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    Teeth clipping key in controlling mastitis in pigs

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    Farm­ers can cut on sow mast­itis treat­ment costs by clip­ping pig­let teeth on the first day after birth.

    Clip­ping in­volves ‘cut­ting’ or blunt­ing of the eight teeth to get rid of the sharp poin­ted ends. Pig­lets are born with needle­like teeth, which can in­jure the udder of the mother dur­ing suck­ling. 

    “Wounds pre­dis­pose the moth­ers to dis­eases like mast­itis. With the wounds, the sow re­jects the pig­lets by kick­ing them when they try to suckle be­cause of the pain,” Bern­ard Nyara­mba, a Kaka­mega County pig farmer.

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    Mast­itis is the in­flam­ma­tion of the mam­mary glands res­ult­ing from entry of bac­terial and other dis­ease caus­ing agents into the udder. Patho­gens are picked from the en­vir­on­ment.

    Severe at­tack can lead to star­va­tion and death of the pig­lets.

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    Be­sides the re­jec­tion from the sows, in­flam­ma­tion of the mam­mary glands means no pro­duc­tion of milk, a con­di­tion known as agalac­tia.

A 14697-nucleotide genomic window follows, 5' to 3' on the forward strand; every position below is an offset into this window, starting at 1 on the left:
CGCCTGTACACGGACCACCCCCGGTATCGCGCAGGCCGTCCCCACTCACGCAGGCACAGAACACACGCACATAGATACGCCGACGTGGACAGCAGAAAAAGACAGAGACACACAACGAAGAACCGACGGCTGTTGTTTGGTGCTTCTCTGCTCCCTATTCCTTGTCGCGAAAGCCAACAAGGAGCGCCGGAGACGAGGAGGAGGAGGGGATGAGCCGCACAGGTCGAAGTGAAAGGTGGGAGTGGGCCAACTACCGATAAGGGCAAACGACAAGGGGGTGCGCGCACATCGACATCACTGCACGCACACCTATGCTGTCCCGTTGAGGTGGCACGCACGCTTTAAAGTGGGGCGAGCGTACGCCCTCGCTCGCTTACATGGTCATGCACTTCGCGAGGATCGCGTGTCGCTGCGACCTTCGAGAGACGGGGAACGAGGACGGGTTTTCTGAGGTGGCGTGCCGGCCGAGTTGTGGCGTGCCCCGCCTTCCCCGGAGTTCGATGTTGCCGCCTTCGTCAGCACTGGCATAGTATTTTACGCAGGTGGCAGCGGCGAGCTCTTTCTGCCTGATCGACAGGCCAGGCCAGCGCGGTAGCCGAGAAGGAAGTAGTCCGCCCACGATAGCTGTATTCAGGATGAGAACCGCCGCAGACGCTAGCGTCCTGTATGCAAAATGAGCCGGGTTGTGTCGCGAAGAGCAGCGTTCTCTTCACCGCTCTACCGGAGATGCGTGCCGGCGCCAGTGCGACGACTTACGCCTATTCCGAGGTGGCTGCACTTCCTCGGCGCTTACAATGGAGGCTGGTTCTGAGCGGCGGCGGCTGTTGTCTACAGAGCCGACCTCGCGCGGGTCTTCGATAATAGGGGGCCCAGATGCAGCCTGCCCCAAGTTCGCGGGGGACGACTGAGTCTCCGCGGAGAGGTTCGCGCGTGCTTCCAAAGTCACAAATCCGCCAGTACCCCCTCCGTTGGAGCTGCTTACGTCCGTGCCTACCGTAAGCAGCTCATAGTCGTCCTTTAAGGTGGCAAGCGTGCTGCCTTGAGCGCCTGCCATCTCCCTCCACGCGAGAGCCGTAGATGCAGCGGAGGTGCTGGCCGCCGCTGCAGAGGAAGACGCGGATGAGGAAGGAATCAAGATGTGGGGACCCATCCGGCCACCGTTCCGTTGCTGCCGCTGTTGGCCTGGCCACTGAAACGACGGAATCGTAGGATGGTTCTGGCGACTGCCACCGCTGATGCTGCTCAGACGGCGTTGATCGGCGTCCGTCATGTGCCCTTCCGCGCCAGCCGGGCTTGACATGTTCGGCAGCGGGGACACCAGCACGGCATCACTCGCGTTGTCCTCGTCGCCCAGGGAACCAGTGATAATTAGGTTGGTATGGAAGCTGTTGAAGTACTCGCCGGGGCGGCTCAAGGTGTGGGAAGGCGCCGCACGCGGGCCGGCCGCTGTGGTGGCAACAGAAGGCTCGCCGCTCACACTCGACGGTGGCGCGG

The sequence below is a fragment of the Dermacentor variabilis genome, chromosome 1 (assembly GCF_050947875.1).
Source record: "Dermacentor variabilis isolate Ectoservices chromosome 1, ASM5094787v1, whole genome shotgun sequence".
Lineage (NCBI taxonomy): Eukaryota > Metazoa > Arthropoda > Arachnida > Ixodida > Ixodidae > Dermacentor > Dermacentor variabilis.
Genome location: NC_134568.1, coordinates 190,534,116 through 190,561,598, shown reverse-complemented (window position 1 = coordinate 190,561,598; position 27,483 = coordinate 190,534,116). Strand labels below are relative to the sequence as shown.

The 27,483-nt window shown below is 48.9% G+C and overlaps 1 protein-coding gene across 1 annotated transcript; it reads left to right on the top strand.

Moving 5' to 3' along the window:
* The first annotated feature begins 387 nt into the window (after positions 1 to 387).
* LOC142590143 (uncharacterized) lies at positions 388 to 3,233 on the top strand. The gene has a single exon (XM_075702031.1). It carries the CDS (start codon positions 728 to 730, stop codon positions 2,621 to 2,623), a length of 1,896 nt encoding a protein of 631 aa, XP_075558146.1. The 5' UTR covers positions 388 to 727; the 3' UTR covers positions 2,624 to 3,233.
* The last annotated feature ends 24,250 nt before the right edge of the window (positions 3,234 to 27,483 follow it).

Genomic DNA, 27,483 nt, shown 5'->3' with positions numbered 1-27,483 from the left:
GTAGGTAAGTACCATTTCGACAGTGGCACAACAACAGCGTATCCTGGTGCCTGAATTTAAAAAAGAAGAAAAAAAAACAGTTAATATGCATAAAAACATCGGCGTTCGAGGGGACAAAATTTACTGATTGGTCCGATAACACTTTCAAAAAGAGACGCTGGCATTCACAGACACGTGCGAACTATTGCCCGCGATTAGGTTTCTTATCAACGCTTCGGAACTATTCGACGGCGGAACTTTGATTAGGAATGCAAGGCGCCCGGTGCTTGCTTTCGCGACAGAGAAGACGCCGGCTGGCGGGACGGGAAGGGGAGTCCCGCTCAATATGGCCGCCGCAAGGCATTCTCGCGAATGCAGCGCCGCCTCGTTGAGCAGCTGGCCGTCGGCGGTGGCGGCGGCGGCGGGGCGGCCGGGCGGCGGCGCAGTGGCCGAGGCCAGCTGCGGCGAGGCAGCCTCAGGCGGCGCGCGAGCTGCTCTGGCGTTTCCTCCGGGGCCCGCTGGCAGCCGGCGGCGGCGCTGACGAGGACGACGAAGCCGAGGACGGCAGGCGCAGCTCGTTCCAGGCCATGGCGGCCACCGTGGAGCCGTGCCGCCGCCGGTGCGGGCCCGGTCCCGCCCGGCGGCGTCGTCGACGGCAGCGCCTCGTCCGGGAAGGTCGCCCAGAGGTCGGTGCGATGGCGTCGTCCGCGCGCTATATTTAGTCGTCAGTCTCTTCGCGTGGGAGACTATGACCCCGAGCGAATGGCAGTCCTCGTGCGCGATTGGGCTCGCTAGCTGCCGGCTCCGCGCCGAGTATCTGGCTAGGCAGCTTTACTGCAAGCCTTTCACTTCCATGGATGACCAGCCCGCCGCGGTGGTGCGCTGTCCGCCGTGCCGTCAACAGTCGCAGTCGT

Al­though treat­ment costs vary ac­cord­ing to the in­tens­ity of the in­fec­tion, last­ing dam­age to the udder many not be re­versed in severe cases.

    At the same time, the patho­gens may cause other in­fec­tions to the pig­lets be­sides spread­ing to other sows in the sty. The pig­lets may also in­jure one an­other as they scramble for the teats. They use them as weapons. 

    READ ALSO: Ugandan pigs gain 0.5 kgs daily from loc­ally made feeds

    “Front teas tend to have more milk, whose quant­ity drops to the rear ones. Pig­lets have a tend­ency of es­tab­lish­ing own­er­ship of teats. They use the sharp teeth to de­fend the teats against in­va­sion from ‘sib­lings’,” Nyara­mba said.

    The pro­cess can be done by the farmer or a veter­in­arian. The bot­tom line is care should be taken to avoid in­jur­ing the gums. 

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